Serpentine strip spring
Shock absorbing compressional mounting apparatus
Composite multi-wave compression spring
Damped solenoid actuated valve and fuel injector using same
Fuel injector nozzle assembly with improved needle check valve stop mechanism
ApplicationNo. 10509057 filed on 03/03/2003
US Classes:239/533.9, Spring type or biased regulator*239/533.3, Having flow regulator* for reciprocating piston engine239/533.12, With discharge modifier*267/152, Rubber464/78, Element is tube with slot through wall to provide flexibility267/217, Fluid retarder206/525, WITH ARTICLE CONTENT267/181, FORAMINATED267/165, Zigzag or plural267/154, TORSION267/136, RESILIENT SHOCK OR VIBRATION ABSORBER267/162, Pair or pack239/88, UNITARY INJECTION NOZZLE AND PUMP OR ACCUMULATOR PLUNGER239/533.11, With antifriction, guide or seal means for flow regulator*239/533.4, With means to vary or pulse flow within engine cycle267/103, Spring means spacing loading surface vertically from plane of supporting frame251/57, Fluid link or column actuator239/585.1Electromagnetically operated valve (e.g., ball-type)
ExaminersPrimary: Ganey, Steven J.
Attorney, Agent or Firm
Foreign Patent References
International ClassF02M 61/20
CROSS-REFERENCE TO RELATEDAPPLICATIONS
This application is a 35USC 371 application of PCT/DE 03/00694 filed on Mar. 3, 2003.
BACKGROUND OF THE INVENTION
1 . Field of the Invention
The invention is directed to an improved fuel injection valve for an internal combustion engine.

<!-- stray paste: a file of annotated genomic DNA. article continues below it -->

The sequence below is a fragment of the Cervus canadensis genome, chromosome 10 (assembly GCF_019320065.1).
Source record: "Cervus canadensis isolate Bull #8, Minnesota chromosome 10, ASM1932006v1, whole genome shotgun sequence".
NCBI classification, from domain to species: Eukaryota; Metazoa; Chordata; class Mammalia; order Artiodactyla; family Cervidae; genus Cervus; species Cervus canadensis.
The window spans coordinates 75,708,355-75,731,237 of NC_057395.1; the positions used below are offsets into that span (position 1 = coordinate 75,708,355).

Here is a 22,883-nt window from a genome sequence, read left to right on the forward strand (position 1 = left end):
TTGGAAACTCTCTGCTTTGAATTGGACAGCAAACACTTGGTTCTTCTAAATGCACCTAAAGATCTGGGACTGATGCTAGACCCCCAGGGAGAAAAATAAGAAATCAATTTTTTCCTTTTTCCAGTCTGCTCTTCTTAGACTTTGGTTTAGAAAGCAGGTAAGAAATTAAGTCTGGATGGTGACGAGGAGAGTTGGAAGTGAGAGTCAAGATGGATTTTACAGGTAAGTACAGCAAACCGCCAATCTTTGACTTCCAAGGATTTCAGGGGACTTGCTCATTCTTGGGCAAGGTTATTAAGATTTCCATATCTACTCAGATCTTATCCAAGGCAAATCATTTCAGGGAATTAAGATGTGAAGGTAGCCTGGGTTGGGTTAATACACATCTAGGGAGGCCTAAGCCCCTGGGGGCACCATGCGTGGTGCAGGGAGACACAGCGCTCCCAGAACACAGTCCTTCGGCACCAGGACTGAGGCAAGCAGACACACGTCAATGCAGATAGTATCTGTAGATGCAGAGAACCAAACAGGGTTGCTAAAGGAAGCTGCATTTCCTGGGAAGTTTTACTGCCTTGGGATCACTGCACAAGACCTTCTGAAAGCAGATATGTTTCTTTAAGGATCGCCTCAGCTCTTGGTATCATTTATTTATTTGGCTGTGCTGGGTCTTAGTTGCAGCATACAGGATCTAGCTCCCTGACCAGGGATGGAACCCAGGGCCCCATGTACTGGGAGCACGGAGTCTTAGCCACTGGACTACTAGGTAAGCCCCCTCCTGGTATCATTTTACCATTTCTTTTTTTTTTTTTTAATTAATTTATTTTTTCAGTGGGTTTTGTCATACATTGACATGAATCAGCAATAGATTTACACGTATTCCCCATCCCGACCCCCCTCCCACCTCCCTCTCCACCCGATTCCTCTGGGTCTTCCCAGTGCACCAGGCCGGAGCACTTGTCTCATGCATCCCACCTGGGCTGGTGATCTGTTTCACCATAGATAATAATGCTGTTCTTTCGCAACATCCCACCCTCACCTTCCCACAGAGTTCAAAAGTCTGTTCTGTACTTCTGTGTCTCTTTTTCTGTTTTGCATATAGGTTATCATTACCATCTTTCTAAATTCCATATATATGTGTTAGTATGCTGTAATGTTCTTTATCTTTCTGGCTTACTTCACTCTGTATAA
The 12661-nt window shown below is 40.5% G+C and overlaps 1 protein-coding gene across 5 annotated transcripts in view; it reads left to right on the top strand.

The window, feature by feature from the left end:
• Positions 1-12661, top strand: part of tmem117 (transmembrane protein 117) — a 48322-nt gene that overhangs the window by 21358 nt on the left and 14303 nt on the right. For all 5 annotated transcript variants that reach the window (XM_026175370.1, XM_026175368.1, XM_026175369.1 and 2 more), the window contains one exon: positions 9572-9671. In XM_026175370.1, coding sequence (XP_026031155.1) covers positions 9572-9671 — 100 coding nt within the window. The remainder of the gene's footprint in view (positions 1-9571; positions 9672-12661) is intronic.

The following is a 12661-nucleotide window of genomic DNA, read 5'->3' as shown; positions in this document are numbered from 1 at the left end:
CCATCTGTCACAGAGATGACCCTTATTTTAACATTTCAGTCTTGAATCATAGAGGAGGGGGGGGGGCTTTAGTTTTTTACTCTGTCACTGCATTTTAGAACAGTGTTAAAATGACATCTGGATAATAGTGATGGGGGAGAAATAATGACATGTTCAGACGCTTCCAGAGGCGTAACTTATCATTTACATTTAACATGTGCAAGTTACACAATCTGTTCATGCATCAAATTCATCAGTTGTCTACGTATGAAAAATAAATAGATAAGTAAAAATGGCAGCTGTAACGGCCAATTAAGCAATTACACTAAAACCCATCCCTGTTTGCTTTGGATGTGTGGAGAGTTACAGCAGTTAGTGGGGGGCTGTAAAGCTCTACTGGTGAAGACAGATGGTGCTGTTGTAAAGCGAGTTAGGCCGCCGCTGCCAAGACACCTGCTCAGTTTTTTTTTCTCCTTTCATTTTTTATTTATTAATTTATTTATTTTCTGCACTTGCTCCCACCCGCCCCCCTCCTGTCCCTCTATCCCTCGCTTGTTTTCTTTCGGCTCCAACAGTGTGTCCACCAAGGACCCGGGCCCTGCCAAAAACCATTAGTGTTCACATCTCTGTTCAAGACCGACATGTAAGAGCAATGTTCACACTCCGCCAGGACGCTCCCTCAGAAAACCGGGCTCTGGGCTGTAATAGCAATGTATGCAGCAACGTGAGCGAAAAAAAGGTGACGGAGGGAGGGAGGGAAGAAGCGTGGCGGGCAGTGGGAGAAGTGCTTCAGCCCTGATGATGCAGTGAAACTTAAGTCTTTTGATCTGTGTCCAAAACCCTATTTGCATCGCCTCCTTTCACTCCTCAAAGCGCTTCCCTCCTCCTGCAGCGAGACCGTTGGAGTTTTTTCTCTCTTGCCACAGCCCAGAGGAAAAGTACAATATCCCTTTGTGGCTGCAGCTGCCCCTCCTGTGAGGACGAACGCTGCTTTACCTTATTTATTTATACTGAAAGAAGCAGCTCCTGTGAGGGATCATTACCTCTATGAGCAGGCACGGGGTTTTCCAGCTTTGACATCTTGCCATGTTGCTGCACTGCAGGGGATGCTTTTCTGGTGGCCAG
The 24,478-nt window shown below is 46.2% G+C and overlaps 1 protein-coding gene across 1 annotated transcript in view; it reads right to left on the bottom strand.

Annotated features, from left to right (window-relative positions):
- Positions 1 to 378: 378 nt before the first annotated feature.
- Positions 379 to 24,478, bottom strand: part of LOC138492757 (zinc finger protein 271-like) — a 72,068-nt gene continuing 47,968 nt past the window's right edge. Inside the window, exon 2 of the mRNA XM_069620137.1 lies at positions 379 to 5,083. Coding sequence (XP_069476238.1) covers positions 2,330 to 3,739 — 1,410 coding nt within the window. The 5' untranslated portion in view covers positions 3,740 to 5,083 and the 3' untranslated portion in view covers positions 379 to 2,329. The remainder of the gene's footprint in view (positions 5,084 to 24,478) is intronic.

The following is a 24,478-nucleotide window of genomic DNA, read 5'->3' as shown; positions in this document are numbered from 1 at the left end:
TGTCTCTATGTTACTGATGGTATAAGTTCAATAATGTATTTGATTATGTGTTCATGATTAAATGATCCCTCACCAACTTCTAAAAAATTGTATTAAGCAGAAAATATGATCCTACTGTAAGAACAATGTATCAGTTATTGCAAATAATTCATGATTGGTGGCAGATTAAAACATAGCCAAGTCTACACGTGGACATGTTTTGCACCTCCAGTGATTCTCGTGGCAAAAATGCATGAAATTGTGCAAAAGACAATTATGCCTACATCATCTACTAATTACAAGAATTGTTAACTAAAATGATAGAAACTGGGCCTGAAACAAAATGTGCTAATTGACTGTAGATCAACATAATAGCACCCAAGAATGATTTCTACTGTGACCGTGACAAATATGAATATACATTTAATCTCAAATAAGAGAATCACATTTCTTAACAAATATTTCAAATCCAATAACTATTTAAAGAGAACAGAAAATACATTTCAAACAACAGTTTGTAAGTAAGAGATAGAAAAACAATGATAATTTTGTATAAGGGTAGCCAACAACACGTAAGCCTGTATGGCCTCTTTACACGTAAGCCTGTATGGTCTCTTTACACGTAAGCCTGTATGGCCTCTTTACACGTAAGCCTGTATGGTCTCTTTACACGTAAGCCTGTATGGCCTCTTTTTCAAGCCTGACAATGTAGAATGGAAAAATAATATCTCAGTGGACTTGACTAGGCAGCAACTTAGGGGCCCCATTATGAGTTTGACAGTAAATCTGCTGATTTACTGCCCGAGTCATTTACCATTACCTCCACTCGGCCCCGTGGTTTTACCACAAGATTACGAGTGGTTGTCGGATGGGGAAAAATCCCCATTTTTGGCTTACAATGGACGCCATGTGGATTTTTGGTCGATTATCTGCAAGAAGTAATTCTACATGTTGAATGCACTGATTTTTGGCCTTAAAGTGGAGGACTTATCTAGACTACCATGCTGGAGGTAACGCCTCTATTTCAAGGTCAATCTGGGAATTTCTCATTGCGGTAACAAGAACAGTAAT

2. Description of the Prior Art
Fuel injection valves of the type with which this invention is concerned are known for example, from the patent application DE 100 24 703A1. Fuel injection valves of this kind have a housing that contains a moving valve element whose movementcounter to the elastic force of a spring element controls the fuel supply to the combustion chamber of the engine. The valve element is frequently in the form of a valve needle that has a longitudinal axis and moves in the direction of this longitudinalaxis. The spring element is embodied as a helical compression spring disposed coaxial to the valve element in the housing. The known helical compression spring, however, has the disadvantage that in order to be able to provide the necessary rigidity,it must be wound using relatively thick wire and therefore takes up a relatively large amount of space. This constitutes a limitation to further narrowing of fuel injection valves that cannot be surpassed because of the high fuel pressure prevailingthere.
SUMMARY AN ADVANTAGES OF INVENTION
The fuel injection valve according to the invention has the advantage over the prior art that the spring element used here, which is embodied in the form of a cylindrical sleeve, provides the same rigidity while requiring less space than acorresponding helical compression spring, thus allowing the outer diameter of the fuel injection valve to be correspondingly reduced. The cylindrical sleeve of the spring element has openings at a number of locations in its wall, which allow thecylindrical sleeve to be elastically deformed in the longitudinal direction.
Advantageous embodiments of the subject of the invention are possible. A favorable longitudinal elasticity of the cylindrical sleeve can be easily achieved though the layout of the openings, which essentially extend in a radial plane of thecylindrical sleeve. It is particularly advantageous here if two similar openings are disposed in a radial plane and are divided from each other by connecting pieces. The elasticity of the cylindrical sleeve can be adjusted very easily by means of thethickness of these connecting pieces. When two openings are provided in a radial plane, it is particularly advantageous of the openings of the immediately adjacent radial planes are rotated by 90° in relation to one another.